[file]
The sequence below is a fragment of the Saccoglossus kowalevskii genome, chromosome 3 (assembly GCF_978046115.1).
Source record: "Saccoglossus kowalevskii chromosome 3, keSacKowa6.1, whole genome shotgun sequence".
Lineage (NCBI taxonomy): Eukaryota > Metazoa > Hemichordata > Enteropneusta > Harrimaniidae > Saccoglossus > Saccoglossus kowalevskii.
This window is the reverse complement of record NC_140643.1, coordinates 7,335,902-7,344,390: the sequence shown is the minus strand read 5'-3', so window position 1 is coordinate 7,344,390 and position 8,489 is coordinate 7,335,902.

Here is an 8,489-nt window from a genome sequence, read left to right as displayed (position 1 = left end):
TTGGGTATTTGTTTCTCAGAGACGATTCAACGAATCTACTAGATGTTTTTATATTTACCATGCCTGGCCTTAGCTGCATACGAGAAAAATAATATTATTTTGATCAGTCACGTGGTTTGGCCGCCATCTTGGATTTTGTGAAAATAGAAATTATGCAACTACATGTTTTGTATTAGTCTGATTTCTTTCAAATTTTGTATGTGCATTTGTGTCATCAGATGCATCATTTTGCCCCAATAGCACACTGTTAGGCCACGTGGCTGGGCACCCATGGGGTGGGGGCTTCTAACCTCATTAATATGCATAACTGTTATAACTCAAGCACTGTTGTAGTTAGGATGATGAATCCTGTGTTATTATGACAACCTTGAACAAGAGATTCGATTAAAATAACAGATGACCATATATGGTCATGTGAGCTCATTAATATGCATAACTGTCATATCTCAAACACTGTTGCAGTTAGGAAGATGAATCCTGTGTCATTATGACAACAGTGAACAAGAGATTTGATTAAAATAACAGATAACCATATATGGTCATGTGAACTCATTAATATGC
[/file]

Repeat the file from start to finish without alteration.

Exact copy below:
The sequence below is a fragment of the Saccoglossus kowalevskii genome, chromosome 3 (assembly GCF_978046115.1).
Source record: "Saccoglossus kowalevskii chromosome 3, keSacKowa6.1, whole genome shotgun sequence".
Lineage (NCBI taxonomy): Eukaryota > Metazoa > Hemichordata > Enteropneusta > Harrimaniidae > Saccoglossus > Saccoglossus kowalevskii.
This window is the reverse complement of record NC_140643.1, coordinates 7,335,902-7,344,390: the sequence shown is the minus strand read 5'-3', so window position 1 is coordinate 7,344,390 and position 8,489 is coordinate 7,335,902.

Here is an 8,489-nt window from a genome sequence, read left to right as displayed (position 1 = left end):
TTGGGTATTTGTTTCTCAGAGACGATTCAACGAATCTACTAGATGTTTTTATATTTACCATGCCTGGCCTTAGCTGCATACGAGAAAAATAATATTATTTTGATCAGTCACGTGGTTTGGCCGCCATCTTGGATTTTGTGAAAATAGAAATTATGCAACTACATGTTTTGTATTAGTCTGATTTCTTTCAAATTTTGTATGTGCATTTGTGTCATCAGATGCATCATTTTGCCCCAATAGCACACTGTTAGGCCACGTGGCTGGGCACCCATGGGGTGGGGGCTTCTAACCTCATTAATATGCATAACTGTTATAACTCAAGCACTGTTGTAGTTAGGATGATGAATCCTGTGTTATTATGACAACCTTGAACAAGAGATTCGATTAAAATAACAGATGACCATATATGGTCATGTGAGCTCATTAATATGCATAACTGTCATATCTCAAACACTGTTGCAGTTAGGAAGATGAATCCTGTGTCATTATGACAACAGTGAACAAGAGATTTGATTAAAATAACAGATAACCATATATGGTCATGTGAACTCATTAATATGC